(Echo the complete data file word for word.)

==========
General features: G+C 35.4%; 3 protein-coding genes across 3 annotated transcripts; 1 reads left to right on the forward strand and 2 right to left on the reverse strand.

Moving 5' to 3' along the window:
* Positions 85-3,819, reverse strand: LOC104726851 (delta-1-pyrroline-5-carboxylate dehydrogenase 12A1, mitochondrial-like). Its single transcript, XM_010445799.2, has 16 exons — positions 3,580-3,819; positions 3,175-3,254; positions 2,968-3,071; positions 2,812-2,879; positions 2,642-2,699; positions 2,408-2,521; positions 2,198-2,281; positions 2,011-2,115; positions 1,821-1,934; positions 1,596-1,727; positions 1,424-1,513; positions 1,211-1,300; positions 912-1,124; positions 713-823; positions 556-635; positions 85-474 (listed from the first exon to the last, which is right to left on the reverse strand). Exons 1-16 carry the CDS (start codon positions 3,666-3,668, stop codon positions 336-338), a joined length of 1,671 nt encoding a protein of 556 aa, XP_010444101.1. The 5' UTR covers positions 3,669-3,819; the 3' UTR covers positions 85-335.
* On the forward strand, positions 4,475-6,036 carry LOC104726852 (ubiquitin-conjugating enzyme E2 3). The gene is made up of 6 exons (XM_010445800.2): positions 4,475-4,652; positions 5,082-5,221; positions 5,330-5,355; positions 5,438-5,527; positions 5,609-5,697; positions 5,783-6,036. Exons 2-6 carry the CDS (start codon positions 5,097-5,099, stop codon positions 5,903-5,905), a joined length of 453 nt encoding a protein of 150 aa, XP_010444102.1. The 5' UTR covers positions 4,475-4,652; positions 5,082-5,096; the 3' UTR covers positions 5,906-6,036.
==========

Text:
General features: G+C 35.4%; 3 protein-coding genes across 3 annotated transcripts; 1 reads left to right on the forward strand and 2 right to left on the reverse strand.

Moving 5' to 3' along the window:
* Positions 85-3,819, reverse strand: LOC104726851 (delta-1-pyrroline-5-carboxylate dehydrogenase 12A1, mitochondrial-like). Its single transcript, XM_010445799.2, has 16 exons — positions 3,580-3,819; positions 3,175-3,254; positions 2,968-3,071; positions 2,812-2,879; positions 2,642-2,699; positions 2,408-2,521; positions 2,198-2,281; positions 2,011-2,115; positions 1,821-1,934; positions 1,596-1,727; positions 1,424-1,513; positions 1,211-1,300; positions 912-1,124; positions 713-823; positions 556-635; positions 85-474 (listed from the first exon to the last, which is right to left on the reverse strand). Exons 1-16 carry the CDS (start codon positions 3,666-3,668, stop codon positions 336-338), a joined length of 1,671 nt encoding a protein of 556 aa, XP_010444101.1. The 5' UTR covers positions 3,669-3,819; the 3' UTR covers positions 85-335.
* On the forward strand, positions 4,475-6,036 carry LOC104726852 (ubiquitin-conjugating enzyme E2 3). The gene is made up of 6 exons (XM_010445800.2): positions 4,475-4,652; positions 5,082-5,221; positions 5,330-5,355; positions 5,438-5,527; positions 5,609-5,697; positions 5,783-6,036. Exons 2-6 carry the CDS (start codon positions 5,097-5,099, stop codon positions 5,903-5,905), a joined length of 453 nt encoding a protein of 150 aa, XP_010444102.1. The 5' UTR covers positions 4,475-4,652; positions 5,082-5,096; the 3' UTR covers positions 5,906-6,036.